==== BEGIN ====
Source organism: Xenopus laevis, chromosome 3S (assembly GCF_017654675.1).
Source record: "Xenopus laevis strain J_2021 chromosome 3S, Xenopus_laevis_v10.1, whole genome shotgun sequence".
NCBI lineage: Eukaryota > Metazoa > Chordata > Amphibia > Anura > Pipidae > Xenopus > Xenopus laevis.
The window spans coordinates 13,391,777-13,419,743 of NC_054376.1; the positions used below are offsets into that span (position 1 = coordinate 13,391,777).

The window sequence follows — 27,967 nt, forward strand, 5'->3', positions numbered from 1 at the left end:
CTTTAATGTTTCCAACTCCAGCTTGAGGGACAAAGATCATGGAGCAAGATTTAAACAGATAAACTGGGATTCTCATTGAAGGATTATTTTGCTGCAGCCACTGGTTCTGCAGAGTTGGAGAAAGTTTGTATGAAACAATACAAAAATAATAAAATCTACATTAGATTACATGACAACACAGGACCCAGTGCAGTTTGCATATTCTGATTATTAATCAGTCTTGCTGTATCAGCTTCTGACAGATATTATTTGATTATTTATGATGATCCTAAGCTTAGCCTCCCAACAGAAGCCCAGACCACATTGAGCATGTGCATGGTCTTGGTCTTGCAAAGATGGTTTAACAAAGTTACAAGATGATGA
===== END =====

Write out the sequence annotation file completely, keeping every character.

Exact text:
Source organism: Xenopus laevis, chromosome 3S (assembly GCF_017654675.1).
Source record: "Xenopus laevis strain J_2021 chromosome 3S, Xenopus_laevis_v10.1, whole genome shotgun sequence".
NCBI lineage: Eukaryota > Metazoa > Chordata > Amphibia > Anura > Pipidae > Xenopus > Xenopus laevis.
The window spans coordinates 13,391,777-13,419,743 of NC_054376.1; the positions used below are offsets into that span (position 1 = coordinate 13,391,777).

The window sequence follows — 27,967 nt, forward strand, 5'->3', positions numbered from 1 at the left end:
CTTTAATGTTTCCAACTCCAGCTTGAGGGACAAAGATCATGGAGCAAGATTTAAACAGATAAACTGGGATTCTCATTGAAGGATTATTTTGCTGCAGCCACTGGTTCTGCAGAGTTGGAGAAAGTTTGTATGAAACAATACAAAAATAATAAAATCTACATTAGATTACATGACAACACAGGACCCAGTGCAGTTTGCATATTCTGATTATTAATCAGTCTTGCTGTATCAGCTTCTGACAGATATTATTTGATTATTTATGATGATCCTAAGCTTAGCCTCCCAACAGAAGCCCAGACCACATTGAGCATGTGCATGGTCTTGGTCTTGCAAAGATGGTTTAACAAAGTTACAAGATGATGA